In the entry way, there is a big basket of seasonal items, and we are still enjoying Mardi Gras throws right now.
When we finish a holiday or a season and I'm putting away the items, she can keep just as many things as fit in that basket. It's our way of saying goodbye to the holiday and still keeping a part of it present every day, until we're ready to put it all away.
And in the kitchen at her table she has a nature basket and usually one puzzle.
We also have our art room, which is basically where the kitchen table is (if we used it as a kitchen table). That has her crayons and paints for her to use when she wants and a closet full of art supplies that I get out when I’m ready for them.
And downstairs in the workshop near my Peloton bike is her table with Legos. Read all about how I use Legos to get myself a workout here!
Place like items and activity materials in baskets or on trays, and spread them out so there’s room around each basket.
Encourage your child not to mix materials, and to put materials in works back on the shelf when she is done. Some families use a Montessori mat for kids to roll out and work on. I don’t use one at home like we do at school because I find it a little too structured for our taste.
At home I don’t worry too much about whether she’s getting a balance of works for all subjects or anything like that. I do try to have a few building works, a few writing works, a few puzzles, a few animal-toy-type works, a pretend play work, and the old standbys-- her nature basket, seasonal basket, and costume collection are always out.
Each Work Has a Purpose
You COULD just put a bunch of dinosaurs in a basket and call it a day. That’s what I have done with a lot of her works over the years. The Care Bears have been a consistent, solid, reliable work from day one. It’s just a bunch of bears in a basket (or in a plastic bag if we’re on a camping trip.) But what makes that such a great work is everything you can DO with the bears.
You can line them up (work on fine motor skills and balance). You could put them in rainbow order (work on color progression).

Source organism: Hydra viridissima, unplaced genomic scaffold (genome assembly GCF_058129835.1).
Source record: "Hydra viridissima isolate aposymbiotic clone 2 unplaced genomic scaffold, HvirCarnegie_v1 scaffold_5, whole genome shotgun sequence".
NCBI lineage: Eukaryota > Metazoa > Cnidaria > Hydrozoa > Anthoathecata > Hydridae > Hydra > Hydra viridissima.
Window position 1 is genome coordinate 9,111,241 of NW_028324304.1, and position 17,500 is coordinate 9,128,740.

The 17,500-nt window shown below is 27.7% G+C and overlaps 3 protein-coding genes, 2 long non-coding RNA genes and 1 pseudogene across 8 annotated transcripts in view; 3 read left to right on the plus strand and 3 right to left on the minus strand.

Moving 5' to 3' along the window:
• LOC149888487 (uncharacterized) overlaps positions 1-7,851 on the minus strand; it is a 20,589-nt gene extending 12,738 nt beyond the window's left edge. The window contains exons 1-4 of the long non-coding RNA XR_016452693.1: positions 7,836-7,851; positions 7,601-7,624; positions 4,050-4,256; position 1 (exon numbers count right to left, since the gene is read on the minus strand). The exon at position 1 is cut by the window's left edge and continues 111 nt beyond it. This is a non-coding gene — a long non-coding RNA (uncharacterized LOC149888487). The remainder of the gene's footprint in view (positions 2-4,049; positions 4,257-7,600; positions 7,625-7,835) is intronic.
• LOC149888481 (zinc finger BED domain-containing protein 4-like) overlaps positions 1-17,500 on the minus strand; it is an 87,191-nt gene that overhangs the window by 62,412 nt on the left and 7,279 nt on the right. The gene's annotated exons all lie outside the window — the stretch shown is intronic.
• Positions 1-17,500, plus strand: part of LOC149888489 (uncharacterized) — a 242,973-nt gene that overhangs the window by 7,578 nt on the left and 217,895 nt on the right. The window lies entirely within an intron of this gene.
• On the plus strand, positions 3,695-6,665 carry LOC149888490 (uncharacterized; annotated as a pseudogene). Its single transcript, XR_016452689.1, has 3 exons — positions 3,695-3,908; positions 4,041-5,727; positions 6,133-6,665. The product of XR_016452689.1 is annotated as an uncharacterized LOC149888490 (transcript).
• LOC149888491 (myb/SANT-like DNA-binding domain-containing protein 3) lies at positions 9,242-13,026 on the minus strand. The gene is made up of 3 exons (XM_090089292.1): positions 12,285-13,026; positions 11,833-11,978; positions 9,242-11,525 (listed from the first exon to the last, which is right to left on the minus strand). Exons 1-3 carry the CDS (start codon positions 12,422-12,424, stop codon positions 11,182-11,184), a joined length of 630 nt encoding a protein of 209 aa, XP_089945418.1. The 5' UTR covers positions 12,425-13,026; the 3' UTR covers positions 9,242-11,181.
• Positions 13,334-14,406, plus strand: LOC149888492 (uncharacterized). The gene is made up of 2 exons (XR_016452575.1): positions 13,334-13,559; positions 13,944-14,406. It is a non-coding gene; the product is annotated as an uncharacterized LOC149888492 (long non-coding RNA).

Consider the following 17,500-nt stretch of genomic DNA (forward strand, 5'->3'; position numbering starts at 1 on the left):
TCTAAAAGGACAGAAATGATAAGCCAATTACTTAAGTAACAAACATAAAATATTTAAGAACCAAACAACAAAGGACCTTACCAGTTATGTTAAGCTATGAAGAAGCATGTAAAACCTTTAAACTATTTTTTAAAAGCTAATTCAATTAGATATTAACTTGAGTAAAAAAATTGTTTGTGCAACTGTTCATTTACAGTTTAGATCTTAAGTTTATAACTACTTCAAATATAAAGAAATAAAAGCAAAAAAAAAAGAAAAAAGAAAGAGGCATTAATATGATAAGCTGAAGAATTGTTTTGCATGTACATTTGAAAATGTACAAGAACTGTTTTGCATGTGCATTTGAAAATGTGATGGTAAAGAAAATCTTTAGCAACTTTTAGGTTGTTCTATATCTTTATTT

You could pair them up by tummy design (work on synthesizing ideas). You could give them baths and see if they float, you could draw the tummy badges, you could try to balance as many of them as possible on top of one another... you get my drift.
For each work, there should be a clear purpose. You don’t have to explain that purpose to your child, but you should know the point of the work. Sometimes it’s really easy: a puzzle is for developing spatial awareness and problem solving skills. Other times you build a work by following your child’s mind, seeing how they play, and creating an activity that will interest them and build their skills.
My daughter loves picking up leaves at the coffee shop where we hang out on Sunday mornings. One day, a work appeared on the coffee table with all the leaves she’d collected, a few pieces of small paper, and a pencil.
She traced those leaves over and over again, and that work was really popular in our house for about two weeks.
After tracing, she would write on the leaf--sometimes a description of the leaf (sometimes just her name). Then, when she had traced ten or twenty, she wanted to make them into a book.
The next day, construction paper, a scissors, and a stapler appeared on the work tray. Not only was the purpose clear, she had everything on the tray she needed to make the book.
Other times, I give purpose to her regular toys by grouping them in thoughtful ways. Putting playsets together, collecting all the Peppa Pig characters in one place, putting the cars with the racetracks in a large bin, or just making sure the parts of the memory game are gathered and stored together-- these are all ways to make play more purposeful at your house.
Ideas for Works
To get your Montessori home set up going, open up the toy closet and look around for items that go together. While you’re sorting the toys into baskets, you will start to think about ways the toys can become works.
You can make a work out of anything!
Write some words on popsicle sticks and pop them in a metal lunch box with some of those fridge magnetic letters. Viola! A language work you can take in the car!
If you have a toddler, virtually ANYTHING can be a work, from pieces of string and a roll of masking tape, to toothpicks and an empty spice jar.
Just remember that you’re putting items together to deliberately build a skill or explore the world in a particular way.
My favorite resources for creating your own Montessori works:
Plenty of Trays: get ideas here for DIY works with stuff you have around the house
Racheous: DIY works to build fine motor skills
Living Montessori Now: Making your own works materials
Natural Beach Living: Around the house materials for traditional Montessori works
Awesome! Thanks, Anna!